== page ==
artist / participant
Dec. 6, 2007 -- Since the late 1980s Los Angeles-based painter Thaddeus Strode has created wild, vibrantly colored mash-ups in which California surf and skateboard culture collide with Zen philosophy, rock music, literature, film, comic books and other popular motifs, all mixing freely with the artist's own inventions.
In February, the Mildred Lane Kemper Art Museum at Washington University in St. Louis will present the first major museum exhibition dedicated to Strode's work as part of its Contemporary Projects series. Organized by Sabine Eckmann, Ph.D., director and chief curator of the Kemper Art Museum, and Meredith Malone, Ph.D., assistant curator, Thaddeus Strode: Absolutes and Nothings will feature more than two dozen large-scale mixed-media paintings created over the last eight years.
Strode's work represents a provocative strain within contemporary painting, one that expresses, among other things, a strong penchant for dark humor and the absurd. Much of the strength and visual pleasure of Strode's aesthetic comes from his self-reflexive combination of painterly styles and preposterous elements, allowing enigmatic texts, phantoms, monsters and castaways to play off one another to produce cryptic — and captivating — fantasy worlds. For example, Under the Killing Moon (…Spilling and Spilling…There Was a Point Where No One Resisted) (2004) depicts a large pale toad perched amidst a dark skyscape of floating orbs, keyboard letters and truncated phrases. The title, meanwhile, alludes to the classic 1984 post-punk anthem by Echo and the Bunnymen, adding yet another layer of meaning to this potent scene.
Strode's compositions seldom convey specific themes or fixed ideas, but are filled with contradictions and incoherencies that play with viewers' expectations while merging modes and styles historically viewed as oppositional — abstraction versus figuration, the expressive versus the rational. Unlike Pop or various instances of appropriation art, which directly incorporate recognizable imagery from mass media and everyday life, Strode's canvases contain fragments that appear familiar yet somehow thwart the viewer's ability to pinpoint definitive sources. One striking example is Come out Screaming (American Dreams) (2006), in which a hillbilly-like cartoon figure marches through geometric abstractions as well as loose, painterly drips and splashes.
Another key aspect of Strode's work is the diverse and constantly evolving cast of characters — gorillas and castaways, ghosts and monsters — that demonstrate his interest both in the grotesque and in transitional states of being. For example, the castaway in Strode's Absolutes and Nothings (2001), from which the exhibition's title is derived, is an instantly recognizable metaphor for alienation and detachment from mainstream society. Here depicted in a state of limbo, the figure exists somewhere between civilization and island primitivism, thus revealing the artist's heightened sense of the incongruous, the sinister and the bizarre.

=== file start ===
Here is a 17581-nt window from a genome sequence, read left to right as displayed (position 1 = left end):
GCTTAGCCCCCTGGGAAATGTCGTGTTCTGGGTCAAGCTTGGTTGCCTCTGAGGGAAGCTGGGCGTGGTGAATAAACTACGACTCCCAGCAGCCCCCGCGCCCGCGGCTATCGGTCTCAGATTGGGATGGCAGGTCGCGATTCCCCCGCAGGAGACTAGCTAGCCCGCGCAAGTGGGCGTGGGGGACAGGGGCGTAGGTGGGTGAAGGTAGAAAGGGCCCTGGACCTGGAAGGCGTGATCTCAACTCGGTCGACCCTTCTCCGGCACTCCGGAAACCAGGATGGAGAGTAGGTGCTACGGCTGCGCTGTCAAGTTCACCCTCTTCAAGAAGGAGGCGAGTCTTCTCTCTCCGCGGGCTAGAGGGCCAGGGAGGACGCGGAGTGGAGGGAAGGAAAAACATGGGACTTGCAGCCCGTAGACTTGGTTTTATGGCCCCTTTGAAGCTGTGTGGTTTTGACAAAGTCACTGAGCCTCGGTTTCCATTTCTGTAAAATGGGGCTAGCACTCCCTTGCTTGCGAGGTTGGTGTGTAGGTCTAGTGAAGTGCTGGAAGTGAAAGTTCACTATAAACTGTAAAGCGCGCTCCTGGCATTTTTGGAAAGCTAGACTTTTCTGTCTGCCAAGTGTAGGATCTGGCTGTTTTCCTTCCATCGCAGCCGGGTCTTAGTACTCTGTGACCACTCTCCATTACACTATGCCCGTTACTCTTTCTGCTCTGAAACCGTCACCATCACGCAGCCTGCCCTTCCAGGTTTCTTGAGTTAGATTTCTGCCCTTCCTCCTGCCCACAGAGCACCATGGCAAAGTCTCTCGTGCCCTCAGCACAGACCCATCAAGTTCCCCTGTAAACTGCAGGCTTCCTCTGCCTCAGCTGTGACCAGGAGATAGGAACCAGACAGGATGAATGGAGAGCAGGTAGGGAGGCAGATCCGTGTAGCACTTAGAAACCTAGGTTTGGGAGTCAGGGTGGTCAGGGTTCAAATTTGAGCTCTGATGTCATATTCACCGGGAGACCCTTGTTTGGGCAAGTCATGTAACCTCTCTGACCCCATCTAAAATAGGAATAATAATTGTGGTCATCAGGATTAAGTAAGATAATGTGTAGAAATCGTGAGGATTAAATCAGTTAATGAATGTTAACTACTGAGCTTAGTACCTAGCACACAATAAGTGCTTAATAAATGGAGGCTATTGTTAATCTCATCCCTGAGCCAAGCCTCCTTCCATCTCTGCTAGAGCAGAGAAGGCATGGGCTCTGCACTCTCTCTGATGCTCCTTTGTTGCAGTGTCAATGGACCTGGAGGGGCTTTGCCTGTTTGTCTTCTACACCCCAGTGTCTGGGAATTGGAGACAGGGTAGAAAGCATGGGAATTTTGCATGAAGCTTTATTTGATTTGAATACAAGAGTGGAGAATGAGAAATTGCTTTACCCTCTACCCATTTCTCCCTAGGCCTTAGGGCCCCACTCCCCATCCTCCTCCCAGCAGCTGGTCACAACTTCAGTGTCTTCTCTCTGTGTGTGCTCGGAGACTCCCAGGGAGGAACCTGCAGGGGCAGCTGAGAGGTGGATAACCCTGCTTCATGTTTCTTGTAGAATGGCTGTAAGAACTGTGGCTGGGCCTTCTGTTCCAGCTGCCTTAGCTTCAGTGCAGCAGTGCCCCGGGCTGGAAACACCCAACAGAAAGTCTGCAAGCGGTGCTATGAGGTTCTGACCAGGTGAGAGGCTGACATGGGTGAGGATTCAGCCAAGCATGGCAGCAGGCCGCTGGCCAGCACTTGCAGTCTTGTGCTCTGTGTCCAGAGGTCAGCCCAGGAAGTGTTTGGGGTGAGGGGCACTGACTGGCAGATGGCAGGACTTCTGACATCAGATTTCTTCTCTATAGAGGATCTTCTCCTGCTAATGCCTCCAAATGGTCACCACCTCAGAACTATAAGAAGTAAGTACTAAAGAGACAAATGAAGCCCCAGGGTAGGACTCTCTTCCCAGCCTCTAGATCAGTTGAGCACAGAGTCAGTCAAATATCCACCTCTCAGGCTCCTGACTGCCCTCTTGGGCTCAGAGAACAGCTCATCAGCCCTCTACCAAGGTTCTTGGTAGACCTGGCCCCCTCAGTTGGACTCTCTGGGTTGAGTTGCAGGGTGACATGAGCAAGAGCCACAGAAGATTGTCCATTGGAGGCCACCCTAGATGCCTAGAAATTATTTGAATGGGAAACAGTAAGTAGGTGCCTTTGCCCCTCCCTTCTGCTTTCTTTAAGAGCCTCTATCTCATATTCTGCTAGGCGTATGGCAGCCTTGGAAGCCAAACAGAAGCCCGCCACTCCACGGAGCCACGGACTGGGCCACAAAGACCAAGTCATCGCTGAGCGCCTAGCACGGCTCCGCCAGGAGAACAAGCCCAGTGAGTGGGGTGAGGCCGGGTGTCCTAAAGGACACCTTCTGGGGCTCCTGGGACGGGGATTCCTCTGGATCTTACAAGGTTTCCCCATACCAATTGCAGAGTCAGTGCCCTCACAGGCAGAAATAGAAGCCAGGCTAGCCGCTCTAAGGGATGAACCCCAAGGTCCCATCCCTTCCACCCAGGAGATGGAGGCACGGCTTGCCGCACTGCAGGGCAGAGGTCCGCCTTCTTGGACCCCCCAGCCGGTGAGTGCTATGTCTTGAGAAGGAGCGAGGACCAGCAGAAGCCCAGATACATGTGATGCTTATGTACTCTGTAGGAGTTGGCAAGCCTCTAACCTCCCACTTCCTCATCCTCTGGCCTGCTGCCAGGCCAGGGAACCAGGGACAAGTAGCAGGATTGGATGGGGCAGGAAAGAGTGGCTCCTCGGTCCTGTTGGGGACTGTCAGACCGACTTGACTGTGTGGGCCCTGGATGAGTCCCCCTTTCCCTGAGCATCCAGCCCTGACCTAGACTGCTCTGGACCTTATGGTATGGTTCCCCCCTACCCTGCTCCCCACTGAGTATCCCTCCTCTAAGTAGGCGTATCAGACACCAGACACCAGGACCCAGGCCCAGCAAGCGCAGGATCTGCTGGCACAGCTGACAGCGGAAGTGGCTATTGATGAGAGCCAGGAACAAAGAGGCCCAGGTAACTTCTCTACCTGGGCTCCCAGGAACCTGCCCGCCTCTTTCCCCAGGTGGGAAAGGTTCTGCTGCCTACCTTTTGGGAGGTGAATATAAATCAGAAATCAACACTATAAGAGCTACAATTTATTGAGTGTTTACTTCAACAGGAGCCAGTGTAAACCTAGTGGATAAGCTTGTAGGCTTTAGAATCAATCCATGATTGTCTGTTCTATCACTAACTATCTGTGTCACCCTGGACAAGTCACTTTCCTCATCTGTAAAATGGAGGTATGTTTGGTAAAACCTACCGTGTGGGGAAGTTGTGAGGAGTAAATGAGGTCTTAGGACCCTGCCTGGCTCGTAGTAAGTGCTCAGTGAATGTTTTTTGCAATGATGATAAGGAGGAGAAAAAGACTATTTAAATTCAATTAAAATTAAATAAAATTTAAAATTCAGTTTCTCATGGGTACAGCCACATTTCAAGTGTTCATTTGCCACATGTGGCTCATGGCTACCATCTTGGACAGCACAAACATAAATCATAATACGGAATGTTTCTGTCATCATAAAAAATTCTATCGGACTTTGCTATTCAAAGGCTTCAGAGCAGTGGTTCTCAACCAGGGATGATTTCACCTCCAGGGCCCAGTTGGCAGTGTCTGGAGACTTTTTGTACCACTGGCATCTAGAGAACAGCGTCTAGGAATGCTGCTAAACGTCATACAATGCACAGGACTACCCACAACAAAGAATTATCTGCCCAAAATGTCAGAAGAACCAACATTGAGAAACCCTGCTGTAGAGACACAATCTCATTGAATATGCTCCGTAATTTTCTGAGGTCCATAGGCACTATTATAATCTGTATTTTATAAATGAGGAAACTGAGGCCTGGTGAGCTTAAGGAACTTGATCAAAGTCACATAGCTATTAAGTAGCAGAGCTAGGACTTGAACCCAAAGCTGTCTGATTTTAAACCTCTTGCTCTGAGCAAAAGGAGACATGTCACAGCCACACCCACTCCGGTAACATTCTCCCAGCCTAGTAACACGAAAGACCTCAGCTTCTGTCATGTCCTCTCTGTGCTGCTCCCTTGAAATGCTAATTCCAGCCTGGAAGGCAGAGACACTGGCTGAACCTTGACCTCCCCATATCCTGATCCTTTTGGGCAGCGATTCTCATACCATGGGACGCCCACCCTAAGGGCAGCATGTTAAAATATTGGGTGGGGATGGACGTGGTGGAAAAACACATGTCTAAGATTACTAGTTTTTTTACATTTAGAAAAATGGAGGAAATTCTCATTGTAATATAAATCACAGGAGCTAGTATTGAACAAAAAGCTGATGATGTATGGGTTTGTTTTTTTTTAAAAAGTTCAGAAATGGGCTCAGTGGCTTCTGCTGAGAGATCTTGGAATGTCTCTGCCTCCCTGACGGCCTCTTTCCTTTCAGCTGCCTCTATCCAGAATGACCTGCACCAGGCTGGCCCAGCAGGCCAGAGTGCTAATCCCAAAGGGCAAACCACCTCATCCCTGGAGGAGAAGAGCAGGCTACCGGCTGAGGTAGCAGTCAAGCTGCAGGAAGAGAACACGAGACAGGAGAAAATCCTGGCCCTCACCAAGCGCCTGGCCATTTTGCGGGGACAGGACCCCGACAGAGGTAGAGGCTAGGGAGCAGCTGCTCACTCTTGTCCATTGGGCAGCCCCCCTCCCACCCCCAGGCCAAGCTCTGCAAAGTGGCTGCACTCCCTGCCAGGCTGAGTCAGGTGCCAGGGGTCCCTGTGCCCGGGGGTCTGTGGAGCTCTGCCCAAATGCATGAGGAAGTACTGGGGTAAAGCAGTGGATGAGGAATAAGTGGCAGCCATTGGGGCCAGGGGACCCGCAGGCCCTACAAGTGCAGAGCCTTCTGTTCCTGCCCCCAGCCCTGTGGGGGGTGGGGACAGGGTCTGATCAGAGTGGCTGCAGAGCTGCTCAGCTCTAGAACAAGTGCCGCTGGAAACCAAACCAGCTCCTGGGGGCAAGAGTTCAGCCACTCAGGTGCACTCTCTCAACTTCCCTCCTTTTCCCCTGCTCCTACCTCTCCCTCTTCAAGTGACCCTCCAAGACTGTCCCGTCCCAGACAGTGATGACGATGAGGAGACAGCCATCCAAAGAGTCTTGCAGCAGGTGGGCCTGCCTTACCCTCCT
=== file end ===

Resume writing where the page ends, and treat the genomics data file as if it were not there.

Thaddeus Strode: Absolutes and Nothings will be accompanied by a full-color illustrated catalog. The book will contain essays by Eckmann and Malone as well as a provocative piece of short fiction by the author and visual artist Benjamin Weissman. Support for the exhibition was provided by James M. Kemper, Jr.; the David Woods Kemper Memorial Foundation; the Hortense Lewin Art Fund; and museum members.
THADDEUS STRODE Born in 1964 in Santa Monica, Calif., Strode studied at the Otis/Parsons Art Institute and the California Institute of the Arts, earning a BFA degree from the latter in 1986. His work has been exhibited across the United States and internationally, including more than 20 solo gallery shows at the Kunstverein in Heilbronn, Germany; neugerriemschneider in Berlin; Galerie Michael Janssen in Cologne; Galleria Gio Marconi in Milan; the Cirrus Gallery and the Happy Lion, both in Los Angeles; among others. Recent group exhibitions include Sympathy for the Devil: Art and Rock and Roll Since 1967 at the Museum of Contemporary Art, Chicago; Imagination becomes Reality at the ZKM in Karlsruhe, Germany; KLF: Strictly Painting at the KLF Project Space in New York; and Funny Cuts: Cartoons and Comics in Contemporary Art at the Staatsgalerie in Stuttgart. His work is in public and private collections worldwide. He lives and works in Los Angeles.
Absolutes and Nothings